Sleep apnea

apnée du sommeil

What are sleep apnea?

As the name indicates, sleep apnea is when breathing stops, for at least 10 seconds, during sleep. If this happens more than five times an hour, you are no doubt suffering from obstructive sleep apnea-hyponea syndrome (OSAHS).   

OSAHS is often but not always accompanied by snoring. In any event, it affects the quality of sleep. Not only do persons with this condition wake up feeling tired, but in the longer term OSAHS has a series of physiological and/or psychological consequences that can give rise to cardiovascular, pulmonary, metabolic, haematological, psychiatric (depression) or cognitive (memory and concentration problems, etc.) complications. Far from being inconsequential, OSAHS impairs the quality of life and brings a risk of premature death.   


Some specialist doctors at the H.U.B have particular expertise in sleep disorders. These are mainly psychiatrists, ENT specialists, pneumologists, neurologists or even stomatologists. These specialists can prescribe a polysomnography or sleep test at the H.U.B. Sleep Laboratory.   

What are the procedures for a sleep test?   

You generally arrive at the Sleep Laboratory at around 2 pm. A member of staff will show you to a private room. Before lying down you are fitted with a number of sensors connected to various measuring devices. Depending on the case, a video camera may record you during the night. This enables the team to detect any abnormal movements (sleepwalking,  epilepsy, etc.), to ensure you are safe in the event of nocturnal restlessness and to reconnect any sensor that may become detached during your sleep.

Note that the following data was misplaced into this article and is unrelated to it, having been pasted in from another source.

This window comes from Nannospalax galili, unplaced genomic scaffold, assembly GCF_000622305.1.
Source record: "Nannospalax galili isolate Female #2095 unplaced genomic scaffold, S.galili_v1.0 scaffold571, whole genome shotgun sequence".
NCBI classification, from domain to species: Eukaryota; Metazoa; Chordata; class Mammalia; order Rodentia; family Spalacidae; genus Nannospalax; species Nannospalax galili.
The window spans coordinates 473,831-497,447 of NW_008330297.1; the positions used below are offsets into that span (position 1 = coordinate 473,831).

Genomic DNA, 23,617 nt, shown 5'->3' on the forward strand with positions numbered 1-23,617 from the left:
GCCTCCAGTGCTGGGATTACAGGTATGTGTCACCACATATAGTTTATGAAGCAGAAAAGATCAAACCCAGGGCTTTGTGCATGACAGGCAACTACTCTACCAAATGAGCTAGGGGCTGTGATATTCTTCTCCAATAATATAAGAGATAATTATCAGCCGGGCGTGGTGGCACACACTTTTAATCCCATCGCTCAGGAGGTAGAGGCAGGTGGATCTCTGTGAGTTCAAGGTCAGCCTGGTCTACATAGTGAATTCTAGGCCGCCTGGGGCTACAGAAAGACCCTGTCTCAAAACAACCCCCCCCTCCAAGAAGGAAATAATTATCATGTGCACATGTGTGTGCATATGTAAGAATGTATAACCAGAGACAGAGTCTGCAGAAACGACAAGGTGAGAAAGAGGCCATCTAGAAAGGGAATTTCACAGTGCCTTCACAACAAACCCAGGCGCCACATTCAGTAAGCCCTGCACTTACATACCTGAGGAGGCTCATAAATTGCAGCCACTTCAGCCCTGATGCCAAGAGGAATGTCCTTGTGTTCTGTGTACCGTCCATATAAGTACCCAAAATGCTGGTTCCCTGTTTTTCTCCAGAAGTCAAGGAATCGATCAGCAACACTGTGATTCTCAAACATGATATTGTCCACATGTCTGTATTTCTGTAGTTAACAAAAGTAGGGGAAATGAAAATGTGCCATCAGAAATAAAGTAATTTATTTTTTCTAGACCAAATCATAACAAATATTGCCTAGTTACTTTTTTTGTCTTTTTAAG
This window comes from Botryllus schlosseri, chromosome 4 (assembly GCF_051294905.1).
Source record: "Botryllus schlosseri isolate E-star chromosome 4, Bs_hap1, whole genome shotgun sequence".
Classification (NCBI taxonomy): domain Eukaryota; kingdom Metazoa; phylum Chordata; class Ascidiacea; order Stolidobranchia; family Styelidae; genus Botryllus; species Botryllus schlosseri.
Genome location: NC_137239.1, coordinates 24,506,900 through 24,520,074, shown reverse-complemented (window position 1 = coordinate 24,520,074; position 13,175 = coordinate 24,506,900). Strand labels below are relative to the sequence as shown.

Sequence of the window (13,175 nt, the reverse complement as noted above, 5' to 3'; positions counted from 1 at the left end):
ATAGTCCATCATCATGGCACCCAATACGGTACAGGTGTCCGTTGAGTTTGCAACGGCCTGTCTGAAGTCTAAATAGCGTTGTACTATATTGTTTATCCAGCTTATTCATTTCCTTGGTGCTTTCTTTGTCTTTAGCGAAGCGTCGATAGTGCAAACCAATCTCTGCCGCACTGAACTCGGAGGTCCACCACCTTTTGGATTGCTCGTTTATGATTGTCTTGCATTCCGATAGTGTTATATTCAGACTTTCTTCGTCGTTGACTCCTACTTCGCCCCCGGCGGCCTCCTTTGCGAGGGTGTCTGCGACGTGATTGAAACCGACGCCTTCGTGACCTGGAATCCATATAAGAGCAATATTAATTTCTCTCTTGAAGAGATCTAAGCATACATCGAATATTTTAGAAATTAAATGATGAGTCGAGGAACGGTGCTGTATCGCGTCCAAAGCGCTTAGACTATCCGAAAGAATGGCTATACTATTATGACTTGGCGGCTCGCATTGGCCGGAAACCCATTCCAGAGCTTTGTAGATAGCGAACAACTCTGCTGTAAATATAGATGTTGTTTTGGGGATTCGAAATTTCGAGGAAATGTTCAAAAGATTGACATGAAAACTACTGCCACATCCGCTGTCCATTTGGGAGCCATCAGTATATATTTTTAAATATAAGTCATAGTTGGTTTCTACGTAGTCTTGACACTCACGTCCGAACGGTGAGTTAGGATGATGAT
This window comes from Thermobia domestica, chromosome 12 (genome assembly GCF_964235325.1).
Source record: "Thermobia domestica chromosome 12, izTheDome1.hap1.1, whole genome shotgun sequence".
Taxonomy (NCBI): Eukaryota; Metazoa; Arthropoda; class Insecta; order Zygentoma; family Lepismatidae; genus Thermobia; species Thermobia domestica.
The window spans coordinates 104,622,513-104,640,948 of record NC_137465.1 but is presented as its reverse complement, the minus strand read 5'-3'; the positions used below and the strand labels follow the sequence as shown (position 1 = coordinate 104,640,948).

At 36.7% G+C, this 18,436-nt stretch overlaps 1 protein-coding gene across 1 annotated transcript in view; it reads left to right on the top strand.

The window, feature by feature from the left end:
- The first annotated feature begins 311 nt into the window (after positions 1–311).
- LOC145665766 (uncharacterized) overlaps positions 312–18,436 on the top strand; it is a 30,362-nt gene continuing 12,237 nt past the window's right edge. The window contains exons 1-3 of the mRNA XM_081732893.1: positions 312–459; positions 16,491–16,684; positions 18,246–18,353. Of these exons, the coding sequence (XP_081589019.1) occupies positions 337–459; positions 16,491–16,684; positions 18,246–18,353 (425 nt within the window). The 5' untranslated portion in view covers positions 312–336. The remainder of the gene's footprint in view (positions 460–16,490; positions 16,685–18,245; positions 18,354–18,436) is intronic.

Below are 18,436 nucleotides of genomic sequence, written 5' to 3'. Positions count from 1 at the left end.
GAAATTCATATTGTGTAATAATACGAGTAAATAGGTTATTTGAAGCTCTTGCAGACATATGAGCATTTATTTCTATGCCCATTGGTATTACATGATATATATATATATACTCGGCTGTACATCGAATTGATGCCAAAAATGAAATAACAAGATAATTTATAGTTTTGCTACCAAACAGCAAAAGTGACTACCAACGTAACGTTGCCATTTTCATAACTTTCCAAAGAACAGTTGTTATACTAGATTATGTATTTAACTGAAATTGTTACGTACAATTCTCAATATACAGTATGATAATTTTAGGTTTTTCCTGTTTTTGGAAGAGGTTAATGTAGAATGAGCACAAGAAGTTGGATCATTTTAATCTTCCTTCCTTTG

The next day the numerous data collected are analysed. This analysis makes it possible to confirm the OSAHS diagnosis and/or identify any other sleep disorders. A secondary assessment by another specialist doctor is sometimes necessary.   


Depending on the causes, origin and seriousness of the OSAHS, various treatment is possible:   

  • People with OSAHS caused by sleeping on their back are offered positional therapy to correct their sleeping positions.   
  • As being overweight or obese is the number one risk factor for OSAHS, patients are always advised to lose weight.    
  • Alcohol, smoking and taking myorelaxant drugs (such as benzodiazepines) can also aggravate OSAHS. Patients can therefore be directed towards specialised care to help them reduce or stop the use of these substances.   
  • The Continuous Positive Airway Pressure (CPAP) machine is a mask, usually nasal, that is worn during the night to correct apnea.     
  • A mandibular advanced orthosis is generally indicated for a mild to moderate OSAHS (< 30 apneas/hour). This orthosis is made to measure in the Department of Stomatology  
  • Maxillofacial surgery makes it possible to correct in apnea sufferers the position of the mandible (lower jaw) and of the maxillary (upper jaw) and is recommended for moderate to severe OSAHS  (> 30 apneas/hour).   





The H.U.B Sleep Laboratory participates in a number of studies. An important line of research is the connection between sleep disorders and certain cardiovascular and neurological diseases (MS, Parkinson’s, etc.), the polysomnographic markers of certain pathologies, etc.